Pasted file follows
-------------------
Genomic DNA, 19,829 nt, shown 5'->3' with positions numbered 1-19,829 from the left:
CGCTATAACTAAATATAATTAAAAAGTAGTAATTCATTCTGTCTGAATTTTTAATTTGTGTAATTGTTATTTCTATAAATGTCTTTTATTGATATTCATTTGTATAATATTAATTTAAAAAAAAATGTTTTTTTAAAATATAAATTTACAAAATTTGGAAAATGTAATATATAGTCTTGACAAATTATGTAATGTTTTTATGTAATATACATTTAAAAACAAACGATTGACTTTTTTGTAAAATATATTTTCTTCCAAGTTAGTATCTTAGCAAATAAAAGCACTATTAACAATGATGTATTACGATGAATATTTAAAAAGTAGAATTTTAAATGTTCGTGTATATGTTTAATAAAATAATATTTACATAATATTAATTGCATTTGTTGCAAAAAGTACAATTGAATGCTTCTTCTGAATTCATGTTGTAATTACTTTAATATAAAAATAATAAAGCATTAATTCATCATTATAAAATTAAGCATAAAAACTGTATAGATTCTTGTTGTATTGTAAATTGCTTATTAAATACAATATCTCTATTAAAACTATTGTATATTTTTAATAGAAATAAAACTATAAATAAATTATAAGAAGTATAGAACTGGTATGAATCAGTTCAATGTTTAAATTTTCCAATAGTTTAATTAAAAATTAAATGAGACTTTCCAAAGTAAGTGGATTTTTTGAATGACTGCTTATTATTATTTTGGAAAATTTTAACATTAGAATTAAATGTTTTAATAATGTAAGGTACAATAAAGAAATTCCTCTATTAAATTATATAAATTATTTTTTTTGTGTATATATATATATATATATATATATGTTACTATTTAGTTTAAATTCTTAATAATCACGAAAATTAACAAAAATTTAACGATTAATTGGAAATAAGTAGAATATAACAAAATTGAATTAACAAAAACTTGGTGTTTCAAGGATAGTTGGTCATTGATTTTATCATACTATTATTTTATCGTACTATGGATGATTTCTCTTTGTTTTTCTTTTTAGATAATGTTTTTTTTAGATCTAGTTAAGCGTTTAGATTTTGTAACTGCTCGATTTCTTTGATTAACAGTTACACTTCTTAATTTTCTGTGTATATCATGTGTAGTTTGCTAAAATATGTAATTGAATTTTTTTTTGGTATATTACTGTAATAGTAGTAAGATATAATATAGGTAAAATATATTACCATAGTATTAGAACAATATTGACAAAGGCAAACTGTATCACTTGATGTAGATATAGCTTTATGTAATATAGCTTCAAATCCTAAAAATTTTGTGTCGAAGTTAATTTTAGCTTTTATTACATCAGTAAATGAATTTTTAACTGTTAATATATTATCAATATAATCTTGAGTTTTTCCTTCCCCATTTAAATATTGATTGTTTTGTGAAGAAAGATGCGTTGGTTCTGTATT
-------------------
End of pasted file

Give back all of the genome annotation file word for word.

Genomic DNA, 19,829 nt, shown 5'->3' with positions numbered 1-19,829 from the left:
CGCTATAACTAAATATAATTAAAAAGTAGTAATTCATTCTGTCTGAATTTTTAATTTGTGTAATTGTTATTTCTATAAATGTCTTTTATTGATATTCATTTGTATAATATTAATTTAAAAAAAAATGTTTTTTTAAAATATAAATTTACAAAATTTGGAAAATGTAATATATAGTCTTGACAAATTATGTAATGTTTTTATGTAATATACATTTAAAAACAAACGATTGACTTTTTTGTAAAATATATTTTCTTCCAAGTTAGTATCTTAGCAAATAAAAGCACTATTAACAATGATGTATTACGATGAATATTTAAAAAGTAGAATTTTAAATGTTCGTGTATATGTTTAATAAAATAATATTTACATAATATTAATTGCATTTGTTGCAAAAAGTACAATTGAATGCTTCTTCTGAATTCATGTTGTAATTACTTTAATATAAAAATAATAAAGCATTAATTCATCATTATAAAATTAAGCATAAAAACTGTATAGATTCTTGTTGTATTGTAAATTGCTTATTAAATACAATATCTCTATTAAAACTATTGTATATTTTTAATAGAAATAAAACTATAAATAAATTATAAGAAGTATAGAACTGGTATGAATCAGTTCAATGTTTAAATTTTCCAATAGTTTAATTAAAAATTAAATGAGACTTTCCAAAGTAAGTGGATTTTTTGAATGACTGCTTATTATTATTTTGGAAAATTTTAACATTAGAATTAAATGTTTTAATAATGTAAGGTACAATAAAGAAATTCCTCTATTAAATTATATAAATTATTTTTTTTGTGTATATATATATATATATATATATATGTTACTATTTAGTTTAAATTCTTAATAATCACGAAAATTAACAAAAATTTAACGATTAATTGGAAATAAGTAGAATATAACAAAATTGAATTAACAAAAACTTGGTGTTTCAAGGATAGTTGGTCATTGATTTTATCATACTATTATTTTATCGTACTATGGATGATTTCTCTTTGTTTTTCTTTTTAGATAATGTTTTTTTTAGATCTAGTTAAGCGTTTAGATTTTGTAACTGCTCGATTTCTTTGATTAACAGTTACACTTCTTAATTTTCTGTGTATATCATGTGTAGTTTGCTAAAATATGTAATTGAATTTTTTTTTGGTATATTACTGTAATAGTAGTAAGATATAATATAGGTAAAATATATTACCATAGTATTAGAACAATATTGACAAAGGCAAACTGTATCACTTGATGTAGATATAGCTTTATGTAATATAGCTTCAAATCCTAAAAATTTTGTGTCGAAGTTAATTTTAGCTTTTATTACATCAGTAAATGAATTTTTAACTGTTAATATATTATCAATATAATCTTGAGTTTTTCCTTCCCCATTTAAATATTGATTGTTTTGTGAAGAAAGATGCGTTGGTTCTGTATT